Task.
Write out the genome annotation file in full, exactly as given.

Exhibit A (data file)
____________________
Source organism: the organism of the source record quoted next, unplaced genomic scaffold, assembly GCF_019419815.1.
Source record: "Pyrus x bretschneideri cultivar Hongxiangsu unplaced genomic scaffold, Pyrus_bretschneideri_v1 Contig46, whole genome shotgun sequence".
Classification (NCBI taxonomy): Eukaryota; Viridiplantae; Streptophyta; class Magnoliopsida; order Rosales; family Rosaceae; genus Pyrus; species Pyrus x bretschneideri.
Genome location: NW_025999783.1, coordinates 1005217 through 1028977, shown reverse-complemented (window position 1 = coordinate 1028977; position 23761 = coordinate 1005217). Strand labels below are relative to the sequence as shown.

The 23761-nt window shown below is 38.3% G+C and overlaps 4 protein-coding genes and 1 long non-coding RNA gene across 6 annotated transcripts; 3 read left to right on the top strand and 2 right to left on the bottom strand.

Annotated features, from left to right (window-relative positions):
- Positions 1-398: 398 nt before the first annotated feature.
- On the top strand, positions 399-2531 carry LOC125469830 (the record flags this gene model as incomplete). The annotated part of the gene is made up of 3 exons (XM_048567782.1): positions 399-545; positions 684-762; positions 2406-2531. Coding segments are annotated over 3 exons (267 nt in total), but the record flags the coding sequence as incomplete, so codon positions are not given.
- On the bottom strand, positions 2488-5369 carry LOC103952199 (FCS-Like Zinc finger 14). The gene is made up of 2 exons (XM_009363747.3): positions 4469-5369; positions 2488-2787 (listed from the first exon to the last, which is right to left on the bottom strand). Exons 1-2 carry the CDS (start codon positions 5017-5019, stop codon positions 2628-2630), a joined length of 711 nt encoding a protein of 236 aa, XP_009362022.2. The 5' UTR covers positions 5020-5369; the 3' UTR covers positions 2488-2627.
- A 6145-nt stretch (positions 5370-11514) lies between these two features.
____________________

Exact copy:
Source organism: the organism of the source record quoted next, unplaced genomic scaffold, assembly GCF_019419815.1.
Source record: "Pyrus x bretschneideri cultivar Hongxiangsu unplaced genomic scaffold, Pyrus_bretschneideri_v1 Contig46, whole genome shotgun sequence".
Classification (NCBI taxonomy): Eukaryota; Viridiplantae; Streptophyta; class Magnoliopsida; order Rosales; family Rosaceae; genus Pyrus; species Pyrus x bretschneideri.
Genome location: NW_025999783.1, coordinates 1005217 through 1028977, shown reverse-complemented (window position 1 = coordinate 1028977; position 23761 = coordinate 1005217). Strand labels below are relative to the sequence as shown.

The 23761-nt window shown below is 38.3% G+C and overlaps 4 protein-coding genes and 1 long non-coding RNA gene across 6 annotated transcripts; 3 read left to right on the top strand and 2 right to left on the bottom strand.

Annotated features, from left to right (window-relative positions):
- Positions 1-398: 398 nt before the first annotated feature.
- On the top strand, positions 399-2531 carry LOC125469830 (the record flags this gene model as incomplete). The annotated part of the gene is made up of 3 exons (XM_048567782.1): positions 399-545; positions 684-762; positions 2406-2531. Coding segments are annotated over 3 exons (267 nt in total), but the record flags the coding sequence as incomplete, so codon positions are not given.
- On the bottom strand, positions 2488-5369 carry LOC103952199 (FCS-Like Zinc finger 14). The gene is made up of 2 exons (XM_009363747.3): positions 4469-5369; positions 2488-2787 (listed from the first exon to the last, which is right to left on the bottom strand). Exons 1-2 carry the CDS (start codon positions 5017-5019, stop codon positions 2628-2630), a joined length of 711 nt encoding a protein of 236 aa, XP_009362022.2. The 5' UTR covers positions 5020-5369; the 3' UTR covers positions 2488-2627.
- A 6145-nt stretch (positions 5370-11514) lies between these two features.